I now find that as I go about my everyday activities, it’s as if little labels keep popping up in my head: Equations Inside. I sense them in the supermarket—a pack of carrots pops up a label with equations from statistics, used to develop new breeds of vegetables suitable for storage and transportation. A passenger jet passes overhead, and up pops the Navier-Stokes equation for fluid flow, implemented through computational fluid dynamics, whose applications also include the design of stents to keep arteries open and prevent heart attacks. And I realize that the title of my book is no exaggeration. Equations really have changed the world, repeatedly altering the course of history. And they’ll do it again.
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There are only 10 types of people in the world – those that understand binary and those that don't.
pink bracelets. BTW, Was this thuhgot of by the same guy who wanted to include more shopping to appeal to women? If it is, it's definitely time to get some pink Doc Martins. Stompy Stompy.
Uh, E=mc^2 + 0
for another story told by the numbers about the creations of both the world and also of the numbers themselves, look at the ancient Egyptian numeral system, as explained at http://recoveredscience.com/const102egynumerals1.htm.
For another set of equations that were once deemed to rule the world, see the creation story of Genesis 1 and its expression as quasi-equations between mathematical constants, as shown at http://recoveredscience.com/const302genesisequations.htm. Enjoy those numbers and their neat fit!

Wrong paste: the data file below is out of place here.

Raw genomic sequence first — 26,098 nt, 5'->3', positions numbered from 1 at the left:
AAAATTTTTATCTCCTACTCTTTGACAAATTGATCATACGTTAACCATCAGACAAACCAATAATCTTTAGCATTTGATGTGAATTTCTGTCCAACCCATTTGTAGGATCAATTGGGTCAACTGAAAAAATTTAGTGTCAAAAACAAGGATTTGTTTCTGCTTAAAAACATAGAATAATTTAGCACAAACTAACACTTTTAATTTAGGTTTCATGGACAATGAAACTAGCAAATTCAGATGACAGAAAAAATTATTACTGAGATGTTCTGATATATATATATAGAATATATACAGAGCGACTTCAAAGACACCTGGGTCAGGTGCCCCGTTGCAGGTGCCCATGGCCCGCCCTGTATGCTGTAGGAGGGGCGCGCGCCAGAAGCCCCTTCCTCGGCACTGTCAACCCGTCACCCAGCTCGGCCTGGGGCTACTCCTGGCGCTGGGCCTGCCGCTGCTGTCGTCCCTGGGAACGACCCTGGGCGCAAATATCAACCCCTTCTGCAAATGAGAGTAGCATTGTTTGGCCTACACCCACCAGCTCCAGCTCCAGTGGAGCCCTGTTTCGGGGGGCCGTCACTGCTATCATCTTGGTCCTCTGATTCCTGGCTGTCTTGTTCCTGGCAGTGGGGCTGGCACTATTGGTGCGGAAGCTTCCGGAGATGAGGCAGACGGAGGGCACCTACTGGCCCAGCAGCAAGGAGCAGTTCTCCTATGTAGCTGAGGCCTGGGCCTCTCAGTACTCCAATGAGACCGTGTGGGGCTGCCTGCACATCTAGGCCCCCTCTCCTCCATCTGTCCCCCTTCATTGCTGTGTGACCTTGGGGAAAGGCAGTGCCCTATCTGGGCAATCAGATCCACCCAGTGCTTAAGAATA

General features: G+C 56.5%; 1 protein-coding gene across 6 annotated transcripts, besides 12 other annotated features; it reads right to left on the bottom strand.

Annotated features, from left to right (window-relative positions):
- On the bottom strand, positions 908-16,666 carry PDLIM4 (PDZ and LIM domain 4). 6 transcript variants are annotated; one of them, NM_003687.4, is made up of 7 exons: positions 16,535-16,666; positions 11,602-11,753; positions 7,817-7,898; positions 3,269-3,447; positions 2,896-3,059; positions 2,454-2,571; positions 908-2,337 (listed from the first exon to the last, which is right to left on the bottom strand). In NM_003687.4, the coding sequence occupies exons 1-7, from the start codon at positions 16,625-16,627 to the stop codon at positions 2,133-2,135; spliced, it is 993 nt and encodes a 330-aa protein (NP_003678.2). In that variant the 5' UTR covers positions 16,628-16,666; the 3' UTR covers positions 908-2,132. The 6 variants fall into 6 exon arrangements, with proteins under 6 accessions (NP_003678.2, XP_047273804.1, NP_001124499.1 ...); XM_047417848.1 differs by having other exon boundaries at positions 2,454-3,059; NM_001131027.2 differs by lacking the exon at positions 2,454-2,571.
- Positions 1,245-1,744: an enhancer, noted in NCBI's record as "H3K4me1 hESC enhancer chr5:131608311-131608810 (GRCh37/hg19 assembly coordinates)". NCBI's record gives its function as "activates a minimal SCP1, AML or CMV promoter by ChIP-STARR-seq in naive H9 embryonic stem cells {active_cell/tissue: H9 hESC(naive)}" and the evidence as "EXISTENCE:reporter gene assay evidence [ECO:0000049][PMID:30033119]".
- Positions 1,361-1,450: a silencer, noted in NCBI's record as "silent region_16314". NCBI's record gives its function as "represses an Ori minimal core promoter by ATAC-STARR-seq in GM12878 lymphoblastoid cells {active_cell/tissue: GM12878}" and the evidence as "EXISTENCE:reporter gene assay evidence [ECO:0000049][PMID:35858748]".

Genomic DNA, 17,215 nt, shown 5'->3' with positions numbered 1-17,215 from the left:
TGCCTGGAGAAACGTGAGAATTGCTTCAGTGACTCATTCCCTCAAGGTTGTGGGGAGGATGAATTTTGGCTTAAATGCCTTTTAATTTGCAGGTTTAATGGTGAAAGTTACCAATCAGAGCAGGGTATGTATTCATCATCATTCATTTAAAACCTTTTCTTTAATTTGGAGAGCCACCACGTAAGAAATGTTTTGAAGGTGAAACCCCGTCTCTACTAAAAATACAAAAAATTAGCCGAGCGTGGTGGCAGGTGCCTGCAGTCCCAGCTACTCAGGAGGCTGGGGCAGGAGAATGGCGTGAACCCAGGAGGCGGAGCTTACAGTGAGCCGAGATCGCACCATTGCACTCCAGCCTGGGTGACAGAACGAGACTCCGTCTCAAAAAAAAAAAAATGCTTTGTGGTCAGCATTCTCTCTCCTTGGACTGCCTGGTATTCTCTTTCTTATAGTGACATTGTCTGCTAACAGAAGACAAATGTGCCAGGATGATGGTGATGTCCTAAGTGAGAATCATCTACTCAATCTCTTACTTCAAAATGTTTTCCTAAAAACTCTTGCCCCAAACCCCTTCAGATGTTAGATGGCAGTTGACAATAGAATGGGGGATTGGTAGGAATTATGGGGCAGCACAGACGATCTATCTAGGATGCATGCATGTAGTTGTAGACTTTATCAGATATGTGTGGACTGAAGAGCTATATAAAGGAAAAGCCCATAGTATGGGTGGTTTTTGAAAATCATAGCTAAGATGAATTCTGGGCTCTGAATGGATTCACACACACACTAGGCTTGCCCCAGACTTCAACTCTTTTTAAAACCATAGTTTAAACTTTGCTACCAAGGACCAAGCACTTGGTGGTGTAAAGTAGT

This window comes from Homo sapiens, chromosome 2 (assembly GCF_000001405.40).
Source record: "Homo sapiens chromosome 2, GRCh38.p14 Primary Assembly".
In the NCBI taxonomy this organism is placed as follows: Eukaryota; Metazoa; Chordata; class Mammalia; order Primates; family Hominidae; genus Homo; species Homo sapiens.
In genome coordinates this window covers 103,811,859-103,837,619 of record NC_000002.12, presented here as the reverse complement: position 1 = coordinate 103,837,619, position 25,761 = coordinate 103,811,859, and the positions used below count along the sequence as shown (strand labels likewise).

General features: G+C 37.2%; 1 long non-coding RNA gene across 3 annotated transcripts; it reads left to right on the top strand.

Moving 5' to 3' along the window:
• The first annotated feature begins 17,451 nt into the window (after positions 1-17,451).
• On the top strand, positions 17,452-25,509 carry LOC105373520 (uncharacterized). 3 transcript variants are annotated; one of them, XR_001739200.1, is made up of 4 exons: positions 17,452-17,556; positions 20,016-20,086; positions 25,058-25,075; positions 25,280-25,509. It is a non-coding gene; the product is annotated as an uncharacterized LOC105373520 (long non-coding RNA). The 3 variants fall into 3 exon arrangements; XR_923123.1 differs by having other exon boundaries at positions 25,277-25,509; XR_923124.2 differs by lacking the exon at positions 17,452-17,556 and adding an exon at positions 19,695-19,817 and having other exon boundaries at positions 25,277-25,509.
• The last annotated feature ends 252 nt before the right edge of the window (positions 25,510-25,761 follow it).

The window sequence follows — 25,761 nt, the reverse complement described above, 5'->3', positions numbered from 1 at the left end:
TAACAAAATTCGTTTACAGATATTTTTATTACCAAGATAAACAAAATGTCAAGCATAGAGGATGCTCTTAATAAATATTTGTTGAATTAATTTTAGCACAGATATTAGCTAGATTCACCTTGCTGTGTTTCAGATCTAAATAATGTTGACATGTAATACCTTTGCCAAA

Equations and numbers don't necessarily have anything to do with them. In most mathematics, numbers are just a shorthand attached to letter constants and variables, only dealt with when there's an opportunity to simplify the equation. For higher mathematics, what you need is a love of operators and the language of logic they can be applied to.
Is this meant to be a Valentines Day article about a professor who loves Number 1 and Number 2?
0 and 1.
The rectification of numeric rationalizations is esoteric when compared to the algorithmic genuflection of digital complexity. For one to genuflect on reactive subcutaneous calculative theory one must first understand the digital interface in terms of retro formulaic reciprocity.